News | January 31, 2014

Moderate Radiation Therapy to Unaffected Breast may Prevent Second Breast Cancers

Moderate radiation doses can kill premalignant cells in the unaffected breast

Radiation Therapy Women's Health Second Breast Cancers

Breast-cancer rates in breast cancer-prone mice whose mammary glands were treated with different doses of prophylactic mammary irradiation (PMI), compared with mice whose mammary glands were not treated.

January 31, 2014 — Survivors of breast cancer have a one in six chance of developing breast cancer in the other breast. But a study conducted in mice suggests that survivors can dramatically reduce that risk through treatment with moderate doses of radiation to the unaffected breast at the same time that they receive radiation therapy to their affected breast. The treatment, if it works as well in humans as in mice, could prevent tens of thousands of second breast cancers. PLOS ONE published the study, which was conducted by researchers at Columbia University Medical Center (CUMC) and led by David J. Brenner, Ph.D., director of CUMC's Center for Radiological Research and the Higgins Professor of Radiation Biophysics.
 
The idea for prophylactic mammary irradiation (PMI) of the unaffected breast stems from an earlier study of standard whole-breast irradiation after lumpectomy. In that study, Brenner found radiation is highly effective at killing premalignant cells. Those cells could be located in any quadrant of the breast, including the other three quadrants where the primary tumor was not located and premalignant cells are generally considered unrelated.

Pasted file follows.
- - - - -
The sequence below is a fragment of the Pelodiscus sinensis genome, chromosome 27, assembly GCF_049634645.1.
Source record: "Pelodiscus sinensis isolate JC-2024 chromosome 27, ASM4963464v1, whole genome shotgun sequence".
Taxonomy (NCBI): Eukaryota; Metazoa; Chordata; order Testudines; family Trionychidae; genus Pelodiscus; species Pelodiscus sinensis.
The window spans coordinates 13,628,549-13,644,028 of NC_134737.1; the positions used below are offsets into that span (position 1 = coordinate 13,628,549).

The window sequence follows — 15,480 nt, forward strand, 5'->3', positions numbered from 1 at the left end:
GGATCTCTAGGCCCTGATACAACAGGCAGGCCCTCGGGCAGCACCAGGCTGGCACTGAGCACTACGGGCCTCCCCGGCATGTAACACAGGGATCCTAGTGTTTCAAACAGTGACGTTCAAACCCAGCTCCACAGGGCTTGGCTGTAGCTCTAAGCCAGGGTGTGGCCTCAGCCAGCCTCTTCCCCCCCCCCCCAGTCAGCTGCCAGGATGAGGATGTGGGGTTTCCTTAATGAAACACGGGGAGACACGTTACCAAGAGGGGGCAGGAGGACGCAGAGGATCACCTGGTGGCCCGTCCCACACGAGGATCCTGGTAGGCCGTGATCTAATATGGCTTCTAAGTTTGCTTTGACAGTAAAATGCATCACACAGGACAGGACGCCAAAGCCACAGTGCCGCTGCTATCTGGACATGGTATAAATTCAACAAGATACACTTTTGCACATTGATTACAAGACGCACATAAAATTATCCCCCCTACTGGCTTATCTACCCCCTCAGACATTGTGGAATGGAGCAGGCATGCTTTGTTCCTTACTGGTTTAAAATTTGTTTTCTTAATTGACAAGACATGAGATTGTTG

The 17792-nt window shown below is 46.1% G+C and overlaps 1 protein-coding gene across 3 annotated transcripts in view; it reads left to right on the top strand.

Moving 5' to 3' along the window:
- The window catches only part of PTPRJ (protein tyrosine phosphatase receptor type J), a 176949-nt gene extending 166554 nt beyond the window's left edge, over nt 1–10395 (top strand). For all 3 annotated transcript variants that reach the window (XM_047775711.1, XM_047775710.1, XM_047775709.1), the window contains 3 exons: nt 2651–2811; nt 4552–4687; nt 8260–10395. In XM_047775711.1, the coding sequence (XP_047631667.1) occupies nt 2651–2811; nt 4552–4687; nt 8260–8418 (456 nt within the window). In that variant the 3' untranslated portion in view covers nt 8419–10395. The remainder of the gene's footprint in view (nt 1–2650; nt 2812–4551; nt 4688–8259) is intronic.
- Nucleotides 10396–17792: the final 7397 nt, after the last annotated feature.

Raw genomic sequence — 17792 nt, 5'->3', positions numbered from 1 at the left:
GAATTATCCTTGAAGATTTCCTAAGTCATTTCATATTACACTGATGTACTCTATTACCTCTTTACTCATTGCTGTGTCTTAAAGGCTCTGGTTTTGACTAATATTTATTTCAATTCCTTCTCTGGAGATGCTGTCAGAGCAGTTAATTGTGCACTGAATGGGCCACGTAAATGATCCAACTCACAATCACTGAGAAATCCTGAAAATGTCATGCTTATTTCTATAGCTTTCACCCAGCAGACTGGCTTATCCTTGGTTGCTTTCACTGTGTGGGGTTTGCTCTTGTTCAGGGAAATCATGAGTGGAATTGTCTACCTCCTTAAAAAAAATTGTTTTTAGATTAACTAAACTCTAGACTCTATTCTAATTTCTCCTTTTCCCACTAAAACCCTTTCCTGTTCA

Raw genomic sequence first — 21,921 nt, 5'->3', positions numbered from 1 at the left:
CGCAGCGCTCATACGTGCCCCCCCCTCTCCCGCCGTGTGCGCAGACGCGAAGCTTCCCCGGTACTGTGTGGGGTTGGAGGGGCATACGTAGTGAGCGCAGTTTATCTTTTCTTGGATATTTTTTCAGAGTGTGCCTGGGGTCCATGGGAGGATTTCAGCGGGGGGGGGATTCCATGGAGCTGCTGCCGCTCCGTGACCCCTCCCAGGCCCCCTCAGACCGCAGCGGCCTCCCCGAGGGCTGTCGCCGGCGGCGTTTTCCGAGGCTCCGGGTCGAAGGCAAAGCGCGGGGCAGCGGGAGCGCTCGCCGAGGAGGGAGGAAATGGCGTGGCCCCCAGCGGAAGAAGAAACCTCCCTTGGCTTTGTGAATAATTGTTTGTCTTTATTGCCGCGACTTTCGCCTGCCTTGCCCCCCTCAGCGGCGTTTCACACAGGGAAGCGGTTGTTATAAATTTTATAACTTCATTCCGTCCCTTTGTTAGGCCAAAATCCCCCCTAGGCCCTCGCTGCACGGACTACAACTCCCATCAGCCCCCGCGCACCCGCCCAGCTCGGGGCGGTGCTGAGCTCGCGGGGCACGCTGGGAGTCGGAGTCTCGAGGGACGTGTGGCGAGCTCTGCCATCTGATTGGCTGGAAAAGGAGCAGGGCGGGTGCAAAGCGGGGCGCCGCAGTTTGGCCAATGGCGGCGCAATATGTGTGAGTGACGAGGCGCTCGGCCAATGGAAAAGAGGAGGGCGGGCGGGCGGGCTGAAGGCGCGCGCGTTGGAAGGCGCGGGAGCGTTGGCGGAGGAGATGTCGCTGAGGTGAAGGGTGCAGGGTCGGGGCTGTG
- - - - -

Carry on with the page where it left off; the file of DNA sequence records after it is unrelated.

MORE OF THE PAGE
The critical question was whether treating the breast with a moderate dose of radiation would lower the overall risk of a second cancer. "We know that there will be a balance between radiation killing premalignant cells and radiation producing premalignant cells, but it seemed that using the right radiation dose would put the balance strongly toward lowering the cancer risk," Brenner said.
 
The current study tested this hypothesis by performing PMI on transgenic mice that have a high risk of developing breast cancer, simulating the unaffected breast of a breast cancer survivor. Lead shields were positioned so one side of each mouse was shielded from the radiation. As predicted, a moderate dose of radiation reduced the breast cancer risk in the treated side by a factor of about three.
 
The researchers are now planning to test PMI in a clinical trial. If PMI proves to be successful in patients, it could be used as an adjunct to tamoxifen or aromatase inhibitors and as a standalone therapy for those with estrogen-receptor negative tumors. In either case, PMI could be performed concurrently with radiotherapy of the affected breast.
 
Brenner plans to next analyze if PMI could benefit women with BRACA1 or BRACA2 mutations.
 
The paper is titled, "Potential Reduction of Contralateral Second Breast-Cancer Risks by Prophylactic Mammary Irradiation: Validation in a Breast-Cancer-Prone Mouse Model." The other contributors are Igor Shuryak, Lubomir B. Smilenov, and Norman J. Kleiman, all at CUMC.
 
For more information: www.plosone.com
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